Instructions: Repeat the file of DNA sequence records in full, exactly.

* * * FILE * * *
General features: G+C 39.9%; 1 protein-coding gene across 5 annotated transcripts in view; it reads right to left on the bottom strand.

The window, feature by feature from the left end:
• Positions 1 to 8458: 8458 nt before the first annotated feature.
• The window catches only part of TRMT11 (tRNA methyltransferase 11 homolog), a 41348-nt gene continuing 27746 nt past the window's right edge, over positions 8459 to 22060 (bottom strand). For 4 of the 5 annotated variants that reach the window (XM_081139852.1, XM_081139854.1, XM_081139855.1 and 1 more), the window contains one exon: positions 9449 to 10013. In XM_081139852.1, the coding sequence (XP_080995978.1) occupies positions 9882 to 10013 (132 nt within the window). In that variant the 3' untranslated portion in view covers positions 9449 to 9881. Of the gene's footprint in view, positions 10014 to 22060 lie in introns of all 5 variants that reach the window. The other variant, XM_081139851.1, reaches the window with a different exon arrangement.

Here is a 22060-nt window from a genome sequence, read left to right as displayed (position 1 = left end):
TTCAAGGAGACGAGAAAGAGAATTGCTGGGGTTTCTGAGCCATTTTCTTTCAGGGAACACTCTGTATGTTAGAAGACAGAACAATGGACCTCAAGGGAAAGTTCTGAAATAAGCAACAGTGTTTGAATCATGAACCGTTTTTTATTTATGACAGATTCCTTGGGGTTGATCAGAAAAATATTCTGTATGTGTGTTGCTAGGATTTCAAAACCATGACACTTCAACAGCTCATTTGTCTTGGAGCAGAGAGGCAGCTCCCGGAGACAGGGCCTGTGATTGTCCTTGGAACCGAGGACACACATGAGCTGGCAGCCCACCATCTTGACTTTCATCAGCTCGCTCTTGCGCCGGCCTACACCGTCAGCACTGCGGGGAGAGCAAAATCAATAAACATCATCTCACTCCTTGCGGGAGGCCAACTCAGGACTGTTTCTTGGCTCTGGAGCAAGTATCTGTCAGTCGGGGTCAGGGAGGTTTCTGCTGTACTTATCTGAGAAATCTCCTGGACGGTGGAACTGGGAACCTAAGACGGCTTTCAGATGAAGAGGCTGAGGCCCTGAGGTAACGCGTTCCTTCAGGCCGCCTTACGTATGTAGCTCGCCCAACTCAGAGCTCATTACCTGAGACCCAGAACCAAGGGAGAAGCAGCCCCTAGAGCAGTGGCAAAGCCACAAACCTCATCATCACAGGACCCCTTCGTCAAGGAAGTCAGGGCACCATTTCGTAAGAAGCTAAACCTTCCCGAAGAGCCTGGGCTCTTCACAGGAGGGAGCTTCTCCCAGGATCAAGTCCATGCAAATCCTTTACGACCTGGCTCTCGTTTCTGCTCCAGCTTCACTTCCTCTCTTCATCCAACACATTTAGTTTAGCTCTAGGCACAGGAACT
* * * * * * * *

General features: G+C 39.9%; 1 protein-coding gene across 5 annotated transcripts in view; it reads right to left on the bottom strand.

The window, feature by feature from the left end:
• Positions 1 to 8458: 8458 nt before the first annotated feature.
• The window catches only part of TRMT11 (tRNA methyltransferase 11 homolog), a 41348-nt gene continuing 27746 nt past the window's right edge, over positions 8459 to 22060 (bottom strand). For 4 of the 5 annotated variants that reach the window (XM_081139852.1, XM_081139854.1, XM_081139855.1 and 1 more), the window contains one exon: positions 9449 to 10013. In XM_081139852.1, the coding sequence (XP_080995978.1) occupies positions 9882 to 10013 (132 nt within the window). In that variant the 3' untranslated portion in view covers positions 9449 to 9881. Of the gene's footprint in view, positions 10014 to 22060 lie in introns of all 5 variants that reach the window. The other variant, XM_081139851.1, reaches the window with a different exon arrangement.

Here is a 22060-nt window from a genome sequence, read left to right as displayed (position 1 = left end):
TTCAAGGAGACGAGAAAGAGAATTGCTGGGGTTTCTGAGCCATTTTCTTTCAGGGAACACTCTGTATGTTAGAAGACAGAACAATGGACCTCAAGGGAAAGTTCTGAAATAAGCAACAGTGTTTGAATCATGAACCGTTTTTTATTTATGACAGATTCCTTGGGGTTGATCAGAAAAATATTCTGTATGTGTGTTGCTAGGATTTCAAAACCATGACACTTCAACAGCTCATTTGTCTTGGAGCAGAGAGGCAGCTCCCGGAGACAGGGCCTGTGATTGTCCTTGGAACCGAGGACACACATGAGCTGGCAGCCCACCATCTTGACTTTCATCAGCTCGCTCTTGCGCCGGCCTACACCGTCAGCACTGCGGGGAGAGCAAAATCAATAAACATCATCTCACTCCTTGCGGGAGGCCAACTCAGGACTGTTTCTTGGCTCTGGAGCAAGTATCTGTCAGTCGGGGTCAGGGAGGTTTCTGCTGTACTTATCTGAGAAATCTCCTGGACGGTGGAACTGGGAACCTAAGACGGCTTTCAGATGAAGAGGCTGAGGCCCTGAGGTAACGCGTTCCTTCAGGCCGCCTTACGTATGTAGCTCGCCCAACTCAGAGCTCATTACCTGAGACCCAGAACCAAGGGAGAAGCAGCCCCTAGAGCAGTGGCAAAGCCACAAACCTCATCATCACAGGACCCCTTCGTCAAGGAAGTCAGGGCACCATTTCGTAAGAAGCTAAACCTTCCCGAAGAGCCTGGGCTCTTCACAGGAGGGAGCTTCTCCCAGGATCAAGTCCATGCAAATCCTTTACGACCTGGCTCTCGTTTCTGCTCCAGCTTCACTTCCTCTCTTCATCCAACACATTTAGTTTAGCTCTAGGCACAGGAACT